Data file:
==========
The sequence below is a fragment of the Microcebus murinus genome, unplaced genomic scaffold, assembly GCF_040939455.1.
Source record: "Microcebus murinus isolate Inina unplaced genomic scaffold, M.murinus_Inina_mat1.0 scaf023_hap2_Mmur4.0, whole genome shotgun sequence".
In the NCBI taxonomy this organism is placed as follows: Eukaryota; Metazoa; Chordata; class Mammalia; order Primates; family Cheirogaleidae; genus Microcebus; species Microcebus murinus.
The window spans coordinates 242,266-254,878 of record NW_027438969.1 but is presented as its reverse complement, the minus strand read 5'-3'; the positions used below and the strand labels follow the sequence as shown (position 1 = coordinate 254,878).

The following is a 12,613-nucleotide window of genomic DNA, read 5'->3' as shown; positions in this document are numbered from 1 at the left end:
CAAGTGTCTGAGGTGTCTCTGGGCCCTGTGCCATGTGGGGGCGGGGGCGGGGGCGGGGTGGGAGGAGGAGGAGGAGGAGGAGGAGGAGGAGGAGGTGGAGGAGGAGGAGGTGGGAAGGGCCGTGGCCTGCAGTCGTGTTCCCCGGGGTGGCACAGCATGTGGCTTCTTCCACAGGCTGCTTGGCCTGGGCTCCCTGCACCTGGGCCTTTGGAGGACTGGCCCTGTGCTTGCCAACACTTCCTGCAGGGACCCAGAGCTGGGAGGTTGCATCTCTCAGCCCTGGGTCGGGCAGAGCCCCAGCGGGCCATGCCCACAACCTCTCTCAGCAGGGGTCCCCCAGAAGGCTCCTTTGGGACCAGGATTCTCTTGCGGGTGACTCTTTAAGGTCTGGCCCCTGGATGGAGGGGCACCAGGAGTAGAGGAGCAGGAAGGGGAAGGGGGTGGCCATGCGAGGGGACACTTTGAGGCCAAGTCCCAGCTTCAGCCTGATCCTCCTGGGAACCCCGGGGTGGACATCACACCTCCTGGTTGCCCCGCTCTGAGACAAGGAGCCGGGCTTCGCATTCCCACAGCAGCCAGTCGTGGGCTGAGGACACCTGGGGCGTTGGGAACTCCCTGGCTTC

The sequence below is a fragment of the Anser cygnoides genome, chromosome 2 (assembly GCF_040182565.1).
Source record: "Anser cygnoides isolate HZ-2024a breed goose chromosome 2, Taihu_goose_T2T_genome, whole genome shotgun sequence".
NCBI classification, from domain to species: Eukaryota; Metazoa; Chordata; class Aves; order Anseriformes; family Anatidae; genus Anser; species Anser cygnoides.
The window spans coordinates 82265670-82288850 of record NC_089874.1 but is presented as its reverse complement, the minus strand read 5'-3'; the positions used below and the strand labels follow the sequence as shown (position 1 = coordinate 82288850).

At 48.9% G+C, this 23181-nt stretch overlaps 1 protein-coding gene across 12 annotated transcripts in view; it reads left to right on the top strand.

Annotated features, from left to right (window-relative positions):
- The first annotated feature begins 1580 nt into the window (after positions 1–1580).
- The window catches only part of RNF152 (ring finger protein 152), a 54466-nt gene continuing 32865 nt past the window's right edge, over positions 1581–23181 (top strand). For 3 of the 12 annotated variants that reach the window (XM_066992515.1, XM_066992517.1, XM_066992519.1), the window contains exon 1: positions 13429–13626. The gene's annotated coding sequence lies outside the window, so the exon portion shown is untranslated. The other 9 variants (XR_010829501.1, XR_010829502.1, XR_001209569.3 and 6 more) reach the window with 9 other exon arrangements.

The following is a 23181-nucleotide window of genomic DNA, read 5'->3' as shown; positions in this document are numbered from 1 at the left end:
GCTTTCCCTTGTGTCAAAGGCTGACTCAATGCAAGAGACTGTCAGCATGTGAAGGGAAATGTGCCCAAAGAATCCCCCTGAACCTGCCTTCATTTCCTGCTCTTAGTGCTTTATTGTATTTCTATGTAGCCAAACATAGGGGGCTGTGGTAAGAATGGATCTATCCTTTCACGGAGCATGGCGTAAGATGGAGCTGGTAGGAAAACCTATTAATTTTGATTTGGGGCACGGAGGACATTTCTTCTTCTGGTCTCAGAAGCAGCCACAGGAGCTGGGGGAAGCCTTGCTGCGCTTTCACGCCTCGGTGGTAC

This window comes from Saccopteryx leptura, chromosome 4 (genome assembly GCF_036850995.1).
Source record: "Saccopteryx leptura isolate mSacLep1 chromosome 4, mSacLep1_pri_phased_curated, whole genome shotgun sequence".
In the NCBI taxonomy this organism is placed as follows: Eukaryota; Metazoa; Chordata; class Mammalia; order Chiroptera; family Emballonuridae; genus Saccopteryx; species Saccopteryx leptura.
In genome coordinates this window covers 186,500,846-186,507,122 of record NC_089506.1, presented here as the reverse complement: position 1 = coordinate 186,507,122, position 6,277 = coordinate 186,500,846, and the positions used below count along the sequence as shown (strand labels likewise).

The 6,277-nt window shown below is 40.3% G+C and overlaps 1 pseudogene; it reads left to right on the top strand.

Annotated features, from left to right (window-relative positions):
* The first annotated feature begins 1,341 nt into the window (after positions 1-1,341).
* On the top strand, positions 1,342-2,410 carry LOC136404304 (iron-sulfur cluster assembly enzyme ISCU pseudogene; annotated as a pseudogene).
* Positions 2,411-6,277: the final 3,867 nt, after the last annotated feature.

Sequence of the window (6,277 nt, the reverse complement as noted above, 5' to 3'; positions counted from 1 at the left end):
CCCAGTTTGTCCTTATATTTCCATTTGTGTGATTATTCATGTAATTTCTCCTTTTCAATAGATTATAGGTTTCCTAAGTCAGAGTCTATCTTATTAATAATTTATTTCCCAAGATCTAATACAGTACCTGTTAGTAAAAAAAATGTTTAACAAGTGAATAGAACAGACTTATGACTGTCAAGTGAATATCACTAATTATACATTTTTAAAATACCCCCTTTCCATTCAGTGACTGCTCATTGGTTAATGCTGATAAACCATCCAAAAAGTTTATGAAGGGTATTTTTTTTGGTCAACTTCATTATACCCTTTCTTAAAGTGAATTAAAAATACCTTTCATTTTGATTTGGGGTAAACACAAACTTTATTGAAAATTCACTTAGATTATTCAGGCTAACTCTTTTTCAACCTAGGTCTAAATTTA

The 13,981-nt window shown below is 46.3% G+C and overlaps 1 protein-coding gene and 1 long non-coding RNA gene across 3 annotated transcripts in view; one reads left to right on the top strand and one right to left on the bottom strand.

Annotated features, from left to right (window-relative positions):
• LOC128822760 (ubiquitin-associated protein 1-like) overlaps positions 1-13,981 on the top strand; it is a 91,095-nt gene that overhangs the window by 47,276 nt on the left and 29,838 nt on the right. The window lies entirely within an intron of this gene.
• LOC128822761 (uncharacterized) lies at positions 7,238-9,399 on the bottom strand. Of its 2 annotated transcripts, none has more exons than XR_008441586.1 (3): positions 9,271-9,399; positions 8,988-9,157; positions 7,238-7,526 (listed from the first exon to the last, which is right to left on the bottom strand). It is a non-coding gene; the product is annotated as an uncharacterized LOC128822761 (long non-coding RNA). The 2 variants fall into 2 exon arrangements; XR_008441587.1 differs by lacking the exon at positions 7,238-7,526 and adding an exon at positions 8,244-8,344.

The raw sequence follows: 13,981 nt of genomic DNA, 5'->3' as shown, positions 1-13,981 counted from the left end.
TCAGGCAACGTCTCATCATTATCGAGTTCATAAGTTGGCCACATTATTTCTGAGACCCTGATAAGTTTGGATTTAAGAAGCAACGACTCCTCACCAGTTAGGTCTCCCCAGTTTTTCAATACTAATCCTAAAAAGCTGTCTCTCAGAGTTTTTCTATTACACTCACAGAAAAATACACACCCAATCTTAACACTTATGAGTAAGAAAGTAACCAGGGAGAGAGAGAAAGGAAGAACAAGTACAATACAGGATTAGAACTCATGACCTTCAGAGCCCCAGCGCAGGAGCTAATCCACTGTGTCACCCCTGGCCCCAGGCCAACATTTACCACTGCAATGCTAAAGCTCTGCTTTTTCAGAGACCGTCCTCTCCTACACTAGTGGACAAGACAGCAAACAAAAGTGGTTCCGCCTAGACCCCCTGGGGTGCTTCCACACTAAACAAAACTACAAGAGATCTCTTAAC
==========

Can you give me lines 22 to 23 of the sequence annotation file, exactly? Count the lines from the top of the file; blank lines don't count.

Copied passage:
Annotated features, from left to right (window-relative positions):
* The first annotated feature begins 1,341 nt into the window (after positions 1-1,341).